Inititiative backed by National Infrastructure Commission

Consultants including planners and architects have been given until August to submit entries for an ideas competition for placemaking around the planned Cambridge to Oxford transport route.

The competition has been launched by the National Infrastructure Commission (NIC) and wants “forward-thinking, imaginative proposals to integrate sustainable placemaking with development and new infrastructure”.

The focus of the competition, which is being organised by Malcolm Reading Consultants and has a deadline of August 3, will focus on Cambridge, Milton Keynes, Northampton and Oxford.

The two-stage contest is aimed at multidisciplinary teams of urban designers, architects, planning, policy and community specialists, landscape designers, development economists and others with local knowledge and general insight. Submissions from international teams and students are welcome, the organisers said.

The project brief says: “Submissions should consider how to provide the homes the area needs: high quality places that integrate the proposed infrastructure and enhance the identity of the corridor as a single knowledge-intensive cluster, while working with its distinctive environmental and cultural character.”

Judges include NIC chair Andrew Adonis, Bridget Rosewell, former chief economic adviser to the GLA, and dRMM co-founder and NIC commissioner Sadie Morgan (pictured).

Adonis said: “I’m calling on leaders in architecture, economics, policy-making and planning, as well as local residents, to help shape that future, and put forward ideas that will make this growth corridor an attractive place to live and work for generations to come.”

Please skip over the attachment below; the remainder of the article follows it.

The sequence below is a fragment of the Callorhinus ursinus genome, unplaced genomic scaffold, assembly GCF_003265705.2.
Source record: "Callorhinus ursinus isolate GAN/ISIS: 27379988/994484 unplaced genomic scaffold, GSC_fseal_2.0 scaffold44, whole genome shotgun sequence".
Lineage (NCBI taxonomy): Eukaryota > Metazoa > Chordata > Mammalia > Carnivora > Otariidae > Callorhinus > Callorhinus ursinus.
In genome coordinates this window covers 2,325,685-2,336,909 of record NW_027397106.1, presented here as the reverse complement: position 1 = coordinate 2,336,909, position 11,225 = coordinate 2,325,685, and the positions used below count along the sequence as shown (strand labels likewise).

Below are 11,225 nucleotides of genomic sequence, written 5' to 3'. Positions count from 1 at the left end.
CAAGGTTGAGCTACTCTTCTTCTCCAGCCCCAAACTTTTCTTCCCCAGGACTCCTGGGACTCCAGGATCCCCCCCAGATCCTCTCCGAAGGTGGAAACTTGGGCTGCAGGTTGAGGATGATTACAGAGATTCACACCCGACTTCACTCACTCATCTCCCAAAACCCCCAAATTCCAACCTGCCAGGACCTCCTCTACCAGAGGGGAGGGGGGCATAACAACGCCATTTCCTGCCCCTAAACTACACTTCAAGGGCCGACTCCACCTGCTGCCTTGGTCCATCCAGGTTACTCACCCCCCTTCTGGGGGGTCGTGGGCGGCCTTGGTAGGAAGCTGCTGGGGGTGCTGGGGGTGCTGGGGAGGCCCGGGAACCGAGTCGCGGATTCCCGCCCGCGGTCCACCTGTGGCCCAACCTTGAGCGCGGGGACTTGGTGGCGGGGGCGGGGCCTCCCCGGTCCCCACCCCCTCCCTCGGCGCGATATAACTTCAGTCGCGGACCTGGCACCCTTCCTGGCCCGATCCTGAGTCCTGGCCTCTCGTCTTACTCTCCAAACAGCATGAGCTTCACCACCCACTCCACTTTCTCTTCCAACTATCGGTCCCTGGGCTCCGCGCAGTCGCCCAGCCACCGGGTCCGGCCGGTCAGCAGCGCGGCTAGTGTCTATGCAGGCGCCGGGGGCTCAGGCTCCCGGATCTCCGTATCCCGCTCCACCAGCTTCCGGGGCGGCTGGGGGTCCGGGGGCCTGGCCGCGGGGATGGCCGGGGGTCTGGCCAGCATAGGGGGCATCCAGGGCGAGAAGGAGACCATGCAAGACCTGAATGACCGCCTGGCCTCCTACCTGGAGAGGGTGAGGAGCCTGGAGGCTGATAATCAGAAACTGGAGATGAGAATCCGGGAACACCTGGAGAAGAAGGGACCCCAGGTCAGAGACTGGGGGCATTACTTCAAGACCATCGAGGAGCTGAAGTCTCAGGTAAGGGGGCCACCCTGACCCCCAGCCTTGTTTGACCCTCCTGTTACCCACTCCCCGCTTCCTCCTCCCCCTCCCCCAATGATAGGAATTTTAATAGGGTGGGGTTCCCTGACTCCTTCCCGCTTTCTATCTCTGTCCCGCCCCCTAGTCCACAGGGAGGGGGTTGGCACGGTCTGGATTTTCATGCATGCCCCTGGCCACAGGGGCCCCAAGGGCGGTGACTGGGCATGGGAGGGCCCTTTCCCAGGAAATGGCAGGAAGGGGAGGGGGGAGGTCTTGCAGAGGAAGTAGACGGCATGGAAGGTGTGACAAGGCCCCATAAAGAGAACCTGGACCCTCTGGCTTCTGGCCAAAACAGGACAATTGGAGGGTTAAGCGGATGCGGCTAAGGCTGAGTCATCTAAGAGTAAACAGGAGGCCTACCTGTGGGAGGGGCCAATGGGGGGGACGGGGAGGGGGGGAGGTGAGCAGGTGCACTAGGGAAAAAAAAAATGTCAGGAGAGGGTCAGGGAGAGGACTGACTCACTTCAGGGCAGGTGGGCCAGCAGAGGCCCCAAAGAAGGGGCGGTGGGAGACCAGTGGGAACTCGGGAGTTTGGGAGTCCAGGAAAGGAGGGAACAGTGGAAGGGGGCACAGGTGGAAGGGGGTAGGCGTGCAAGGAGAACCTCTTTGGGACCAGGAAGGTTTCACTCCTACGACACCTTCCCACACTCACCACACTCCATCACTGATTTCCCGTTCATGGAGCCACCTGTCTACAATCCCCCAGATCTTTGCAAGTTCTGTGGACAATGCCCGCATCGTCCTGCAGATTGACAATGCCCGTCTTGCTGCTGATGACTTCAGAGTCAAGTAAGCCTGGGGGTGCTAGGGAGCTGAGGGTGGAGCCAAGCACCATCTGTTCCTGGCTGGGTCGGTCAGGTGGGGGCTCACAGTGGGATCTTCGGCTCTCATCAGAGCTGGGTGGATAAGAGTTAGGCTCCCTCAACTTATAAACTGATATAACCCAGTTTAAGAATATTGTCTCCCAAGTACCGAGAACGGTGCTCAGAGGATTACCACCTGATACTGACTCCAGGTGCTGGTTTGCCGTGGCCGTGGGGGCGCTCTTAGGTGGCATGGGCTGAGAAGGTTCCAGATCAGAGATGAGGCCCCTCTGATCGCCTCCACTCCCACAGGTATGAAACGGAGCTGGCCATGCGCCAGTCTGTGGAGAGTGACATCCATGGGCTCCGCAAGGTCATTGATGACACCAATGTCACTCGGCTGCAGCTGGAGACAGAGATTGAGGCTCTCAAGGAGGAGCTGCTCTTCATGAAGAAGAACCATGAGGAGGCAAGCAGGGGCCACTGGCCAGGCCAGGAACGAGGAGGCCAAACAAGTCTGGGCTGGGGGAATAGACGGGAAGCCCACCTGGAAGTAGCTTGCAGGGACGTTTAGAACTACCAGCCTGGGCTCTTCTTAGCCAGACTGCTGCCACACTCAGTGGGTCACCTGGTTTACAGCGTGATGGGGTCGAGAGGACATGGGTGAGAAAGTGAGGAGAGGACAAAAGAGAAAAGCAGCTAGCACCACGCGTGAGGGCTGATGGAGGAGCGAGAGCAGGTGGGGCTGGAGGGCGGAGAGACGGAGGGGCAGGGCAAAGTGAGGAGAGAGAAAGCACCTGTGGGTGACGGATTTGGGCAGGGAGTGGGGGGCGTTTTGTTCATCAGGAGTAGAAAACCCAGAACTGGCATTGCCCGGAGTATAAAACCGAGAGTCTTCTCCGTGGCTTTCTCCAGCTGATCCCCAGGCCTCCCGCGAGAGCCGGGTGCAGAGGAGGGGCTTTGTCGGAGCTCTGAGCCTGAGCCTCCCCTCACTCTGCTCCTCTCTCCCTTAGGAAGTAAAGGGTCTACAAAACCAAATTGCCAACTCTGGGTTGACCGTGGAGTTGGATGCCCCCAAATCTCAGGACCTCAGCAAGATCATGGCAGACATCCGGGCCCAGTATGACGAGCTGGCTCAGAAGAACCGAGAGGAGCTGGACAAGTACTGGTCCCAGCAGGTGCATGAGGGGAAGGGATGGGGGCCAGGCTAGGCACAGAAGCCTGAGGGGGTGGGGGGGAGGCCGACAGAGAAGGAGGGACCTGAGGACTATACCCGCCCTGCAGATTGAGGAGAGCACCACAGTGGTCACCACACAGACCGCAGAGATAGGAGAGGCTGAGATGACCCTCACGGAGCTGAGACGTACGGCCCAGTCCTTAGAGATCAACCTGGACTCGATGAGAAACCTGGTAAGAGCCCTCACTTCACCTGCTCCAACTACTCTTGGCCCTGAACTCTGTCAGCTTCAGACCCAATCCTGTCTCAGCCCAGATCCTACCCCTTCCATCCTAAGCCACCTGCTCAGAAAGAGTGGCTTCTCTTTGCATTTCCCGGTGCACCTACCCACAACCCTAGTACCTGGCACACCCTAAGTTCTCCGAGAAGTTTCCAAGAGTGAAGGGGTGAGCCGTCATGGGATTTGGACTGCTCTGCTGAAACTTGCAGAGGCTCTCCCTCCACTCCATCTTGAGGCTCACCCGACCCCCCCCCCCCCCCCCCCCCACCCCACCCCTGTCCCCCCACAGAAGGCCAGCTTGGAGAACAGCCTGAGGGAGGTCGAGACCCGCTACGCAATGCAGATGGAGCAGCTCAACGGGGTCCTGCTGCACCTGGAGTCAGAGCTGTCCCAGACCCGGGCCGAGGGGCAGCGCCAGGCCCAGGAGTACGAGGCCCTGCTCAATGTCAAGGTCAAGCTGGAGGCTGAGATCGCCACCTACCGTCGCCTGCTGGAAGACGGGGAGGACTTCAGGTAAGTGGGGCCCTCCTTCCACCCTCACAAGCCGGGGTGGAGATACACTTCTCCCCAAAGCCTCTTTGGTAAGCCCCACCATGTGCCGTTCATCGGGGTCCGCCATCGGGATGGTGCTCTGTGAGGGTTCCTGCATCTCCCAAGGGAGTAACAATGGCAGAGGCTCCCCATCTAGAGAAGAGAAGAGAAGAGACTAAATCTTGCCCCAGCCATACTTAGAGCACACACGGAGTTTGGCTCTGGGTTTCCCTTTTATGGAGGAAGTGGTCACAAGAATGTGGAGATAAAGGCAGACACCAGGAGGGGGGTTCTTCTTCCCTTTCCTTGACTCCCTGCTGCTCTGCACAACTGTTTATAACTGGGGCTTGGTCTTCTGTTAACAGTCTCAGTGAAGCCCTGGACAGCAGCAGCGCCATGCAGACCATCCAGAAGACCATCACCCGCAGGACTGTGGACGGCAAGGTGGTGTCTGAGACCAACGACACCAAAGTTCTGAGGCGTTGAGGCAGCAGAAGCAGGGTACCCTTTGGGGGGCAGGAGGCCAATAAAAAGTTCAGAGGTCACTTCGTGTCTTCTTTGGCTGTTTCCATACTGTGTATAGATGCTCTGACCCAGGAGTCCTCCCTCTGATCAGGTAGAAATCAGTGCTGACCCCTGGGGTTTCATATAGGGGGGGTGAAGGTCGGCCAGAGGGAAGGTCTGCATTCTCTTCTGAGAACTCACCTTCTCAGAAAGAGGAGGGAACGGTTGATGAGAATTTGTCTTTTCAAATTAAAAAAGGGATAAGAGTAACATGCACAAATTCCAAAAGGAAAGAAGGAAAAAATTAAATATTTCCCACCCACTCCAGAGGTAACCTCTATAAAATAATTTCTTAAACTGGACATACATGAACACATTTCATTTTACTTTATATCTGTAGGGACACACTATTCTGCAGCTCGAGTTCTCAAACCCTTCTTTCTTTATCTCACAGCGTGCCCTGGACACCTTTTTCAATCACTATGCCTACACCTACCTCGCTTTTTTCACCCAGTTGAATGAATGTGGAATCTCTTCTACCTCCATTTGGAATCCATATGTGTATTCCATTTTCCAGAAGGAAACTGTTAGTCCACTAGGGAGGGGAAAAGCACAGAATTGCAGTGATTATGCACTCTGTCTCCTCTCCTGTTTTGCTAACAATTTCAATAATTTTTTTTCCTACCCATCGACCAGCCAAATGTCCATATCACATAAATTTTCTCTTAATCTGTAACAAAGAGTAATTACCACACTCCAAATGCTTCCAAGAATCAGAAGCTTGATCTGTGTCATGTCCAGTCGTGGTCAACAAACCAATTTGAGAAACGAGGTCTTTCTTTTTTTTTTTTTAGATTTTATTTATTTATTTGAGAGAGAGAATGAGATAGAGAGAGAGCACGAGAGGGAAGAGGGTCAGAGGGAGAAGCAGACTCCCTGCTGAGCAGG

Morgan added: “This is more than just good design – this is about creating a vibrant and attractive community that will stand the test of time and support the future development and prosperity of a unique part of the country.”

The top four teams will be given an honorarium of £10,000 to develop their initial submission.

Last November, the NIC published an interim report on the Cambridge-Milton Keynes-Oxford corridor and said it “could be a world renowned centre for science, technology and innovation” after being tasked six months earlier by the then chancellor George Osborne to “maximise the potential” of the corridor. It stretches approximately 130 miles around the north and west of London’s green belt and has a population of 3.3 million people.

The final designs produced by the shortlist will be used in the commission’s report to government later this year.

More details can be found here.